Also:

In any case, belittling people who write CSS and considering them not real developers is arrogant nonsense.

Jeremy Keith - Closing Keynote: Evaluating Technology on Vimeo

Here’s the closing keynote I gave at Frontend Conference in Zurich a couple of weeks back.

We work with technology every day. And every day it seems like there’s more and more technology to understand: graphic design tools, build tools, frameworks and libraries, not to mention new HTML, CSS and JavaScript features landing in browsers. How should we best choose which technologies to invest our time in? When we decide to weigh up the technology choices that confront us, what are the best criteria for doing that? This talk will help you evaluate tools and technologies in a way that best benefits the people who use the websites that we are designing and developing. Let’s take a look at some of the hottest new web technologies like service workers and web components. Together we will dig beneath the hype to find out whether they will really change life on the web for the better.

Jeremy Keith - Closing Keynote: Evaluating Technology

Teaching and Brainstorming Inclusive Technical Metaphors - Features - Source: An OpenNews project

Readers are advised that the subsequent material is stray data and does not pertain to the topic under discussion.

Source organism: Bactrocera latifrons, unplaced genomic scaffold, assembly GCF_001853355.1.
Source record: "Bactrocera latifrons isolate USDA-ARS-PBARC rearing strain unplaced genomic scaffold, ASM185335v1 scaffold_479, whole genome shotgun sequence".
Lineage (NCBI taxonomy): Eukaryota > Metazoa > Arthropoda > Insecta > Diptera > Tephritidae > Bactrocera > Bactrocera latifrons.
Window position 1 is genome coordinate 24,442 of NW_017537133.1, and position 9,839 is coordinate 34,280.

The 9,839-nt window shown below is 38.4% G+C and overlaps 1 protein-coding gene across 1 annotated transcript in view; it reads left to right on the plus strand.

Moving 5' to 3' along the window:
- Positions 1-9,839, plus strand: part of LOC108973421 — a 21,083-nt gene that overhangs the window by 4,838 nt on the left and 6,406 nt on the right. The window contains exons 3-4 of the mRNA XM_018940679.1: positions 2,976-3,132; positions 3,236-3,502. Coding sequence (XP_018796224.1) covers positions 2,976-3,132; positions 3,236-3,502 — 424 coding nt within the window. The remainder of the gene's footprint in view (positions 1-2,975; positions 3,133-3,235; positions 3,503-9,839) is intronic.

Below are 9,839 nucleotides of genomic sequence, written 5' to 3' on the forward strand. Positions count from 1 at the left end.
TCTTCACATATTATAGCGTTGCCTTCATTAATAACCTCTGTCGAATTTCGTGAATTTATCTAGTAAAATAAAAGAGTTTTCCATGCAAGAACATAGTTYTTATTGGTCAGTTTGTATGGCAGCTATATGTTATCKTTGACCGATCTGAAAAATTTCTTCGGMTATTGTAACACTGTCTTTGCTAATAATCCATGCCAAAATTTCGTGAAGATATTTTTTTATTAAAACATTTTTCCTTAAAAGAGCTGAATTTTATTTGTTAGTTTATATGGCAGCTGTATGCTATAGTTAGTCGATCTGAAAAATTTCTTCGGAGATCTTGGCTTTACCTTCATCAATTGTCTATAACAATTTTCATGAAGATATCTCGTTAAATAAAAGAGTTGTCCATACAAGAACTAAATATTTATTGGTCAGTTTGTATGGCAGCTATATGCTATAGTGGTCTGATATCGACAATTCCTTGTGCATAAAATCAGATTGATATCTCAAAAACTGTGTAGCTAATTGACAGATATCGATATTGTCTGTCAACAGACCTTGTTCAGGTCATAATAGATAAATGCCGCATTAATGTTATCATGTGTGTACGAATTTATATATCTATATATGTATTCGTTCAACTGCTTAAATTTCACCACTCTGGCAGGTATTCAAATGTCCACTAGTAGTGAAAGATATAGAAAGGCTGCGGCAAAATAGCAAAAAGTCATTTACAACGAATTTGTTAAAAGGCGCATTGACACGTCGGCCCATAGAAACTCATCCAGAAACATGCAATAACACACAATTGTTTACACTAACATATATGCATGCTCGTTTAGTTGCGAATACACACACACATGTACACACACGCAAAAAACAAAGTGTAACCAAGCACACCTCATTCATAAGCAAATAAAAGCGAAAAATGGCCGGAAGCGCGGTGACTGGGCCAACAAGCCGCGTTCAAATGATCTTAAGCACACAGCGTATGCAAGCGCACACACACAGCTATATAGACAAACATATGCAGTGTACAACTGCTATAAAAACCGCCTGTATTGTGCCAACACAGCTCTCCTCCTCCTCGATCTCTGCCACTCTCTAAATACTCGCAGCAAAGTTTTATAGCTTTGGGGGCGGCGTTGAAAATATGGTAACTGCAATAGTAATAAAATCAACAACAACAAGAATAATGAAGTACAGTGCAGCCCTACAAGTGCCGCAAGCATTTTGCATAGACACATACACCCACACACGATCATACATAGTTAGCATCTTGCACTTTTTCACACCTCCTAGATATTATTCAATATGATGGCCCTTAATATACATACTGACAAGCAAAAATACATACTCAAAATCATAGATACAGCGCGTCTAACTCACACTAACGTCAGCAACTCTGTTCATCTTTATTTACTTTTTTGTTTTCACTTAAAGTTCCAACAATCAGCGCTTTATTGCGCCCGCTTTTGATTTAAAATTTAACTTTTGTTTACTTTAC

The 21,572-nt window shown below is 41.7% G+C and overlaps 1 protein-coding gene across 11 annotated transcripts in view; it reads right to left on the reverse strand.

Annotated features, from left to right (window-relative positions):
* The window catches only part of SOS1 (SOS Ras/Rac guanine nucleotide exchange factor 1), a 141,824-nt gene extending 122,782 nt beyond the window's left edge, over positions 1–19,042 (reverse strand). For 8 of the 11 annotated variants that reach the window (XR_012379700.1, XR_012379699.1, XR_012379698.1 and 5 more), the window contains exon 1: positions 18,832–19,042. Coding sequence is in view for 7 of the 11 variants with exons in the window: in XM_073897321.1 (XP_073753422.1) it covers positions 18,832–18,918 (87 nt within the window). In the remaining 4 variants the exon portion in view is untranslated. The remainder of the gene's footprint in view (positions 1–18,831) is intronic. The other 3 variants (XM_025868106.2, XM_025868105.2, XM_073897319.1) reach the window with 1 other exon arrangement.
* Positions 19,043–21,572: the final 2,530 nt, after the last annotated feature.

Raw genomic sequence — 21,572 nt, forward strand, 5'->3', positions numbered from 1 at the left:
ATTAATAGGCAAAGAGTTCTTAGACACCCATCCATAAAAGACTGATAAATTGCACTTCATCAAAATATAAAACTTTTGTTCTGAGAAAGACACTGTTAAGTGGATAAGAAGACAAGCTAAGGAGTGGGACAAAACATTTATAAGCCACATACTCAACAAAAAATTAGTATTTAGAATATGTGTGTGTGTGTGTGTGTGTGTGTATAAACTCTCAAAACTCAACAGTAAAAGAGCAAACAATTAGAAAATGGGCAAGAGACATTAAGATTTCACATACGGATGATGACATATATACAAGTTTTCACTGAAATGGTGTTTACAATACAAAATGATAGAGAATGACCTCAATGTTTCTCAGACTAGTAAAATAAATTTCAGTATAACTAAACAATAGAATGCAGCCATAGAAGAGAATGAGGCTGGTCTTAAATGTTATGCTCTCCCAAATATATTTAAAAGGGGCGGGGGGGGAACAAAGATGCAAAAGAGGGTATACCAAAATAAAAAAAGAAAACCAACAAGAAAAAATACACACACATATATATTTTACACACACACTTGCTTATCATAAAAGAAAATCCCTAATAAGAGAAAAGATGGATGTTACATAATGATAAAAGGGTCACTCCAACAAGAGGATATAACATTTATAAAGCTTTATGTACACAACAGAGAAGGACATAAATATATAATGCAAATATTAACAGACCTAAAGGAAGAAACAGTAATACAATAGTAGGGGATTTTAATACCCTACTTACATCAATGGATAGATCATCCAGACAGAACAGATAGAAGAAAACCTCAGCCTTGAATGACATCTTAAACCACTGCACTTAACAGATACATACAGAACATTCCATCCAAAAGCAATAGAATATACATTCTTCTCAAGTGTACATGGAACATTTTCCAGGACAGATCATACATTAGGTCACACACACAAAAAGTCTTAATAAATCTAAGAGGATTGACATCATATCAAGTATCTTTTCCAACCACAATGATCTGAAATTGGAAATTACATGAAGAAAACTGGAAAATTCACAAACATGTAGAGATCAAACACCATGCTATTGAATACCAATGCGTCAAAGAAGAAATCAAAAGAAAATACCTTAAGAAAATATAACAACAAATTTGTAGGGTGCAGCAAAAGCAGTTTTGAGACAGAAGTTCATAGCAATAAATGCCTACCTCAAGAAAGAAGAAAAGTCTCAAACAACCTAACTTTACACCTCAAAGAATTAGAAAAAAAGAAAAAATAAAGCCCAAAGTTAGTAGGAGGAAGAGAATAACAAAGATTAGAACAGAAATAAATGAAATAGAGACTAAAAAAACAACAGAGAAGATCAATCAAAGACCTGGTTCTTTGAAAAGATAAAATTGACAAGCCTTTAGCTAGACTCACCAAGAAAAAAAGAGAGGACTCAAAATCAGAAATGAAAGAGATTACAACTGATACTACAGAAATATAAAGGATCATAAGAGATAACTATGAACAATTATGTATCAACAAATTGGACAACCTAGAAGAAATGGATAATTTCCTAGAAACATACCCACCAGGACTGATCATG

Some great ideas here about using metaphors when explaining technical topics.

I really like these four guidelines for good metaphors:

  • Complete
  • Memorable
  • Inclusive
  • Accessible

Even Racists Got the Blues – The Geeky Gaeilgeoir

The perils of self-translation.

I’m often baffled by the number of people who seem to think that you can translate from one language to another simply by pulling the words of one language from a dictionary and plugging them into the syntax of the other. It just doesn’t work that way, friends.

Read to the end for a wonderfully delicious twist in the tale.

Amadán.

The Philip K Dick book I love most… | Books | The Guardian

Three authors pick their favourite book by Philip K Dick:

  • Nicola Barker: Puttering About in a Small Land
  • Michael Moorcock: Time Out of Joint
  • Adam Roberts: Do Androids Dream of Electric Sheep?

Inside a super fast CSS engine: Quantum CSS (aka Stylo) ★ Mozilla Hacks – the Web developer blog

Lin gives a deep dive into Firefox’s new CSS engine specifically, but this is also an excellent primer on how browsers handle CSS in general: parsing, styling, layout, painting, compositing, and rendering.

What Would Augment Reality? (with images, tweets) · lukew · Storify

Luke has been asking people to imagine ways of augmenting the world. Spimes are back, baby!

The Nine Principles Of Design Implementation – Smashing Magazine

I like this list:

This is not a checklist. Instead, it is a set of broad guidelines meant to preserve an underlying value. It can be used as a guide for someone working on implementation or as a tool to evaluate an existing project.

I’ve added them to my collection of design principles.

J.K. Rowling Defends Author After a Guy Mansplains Her Book to Her | Teen Vogue

Author = Laura

Guy = Erik Spiekermann

All’s well that ends well in this tale, and it prompted my entry for the subtweeting Olympics.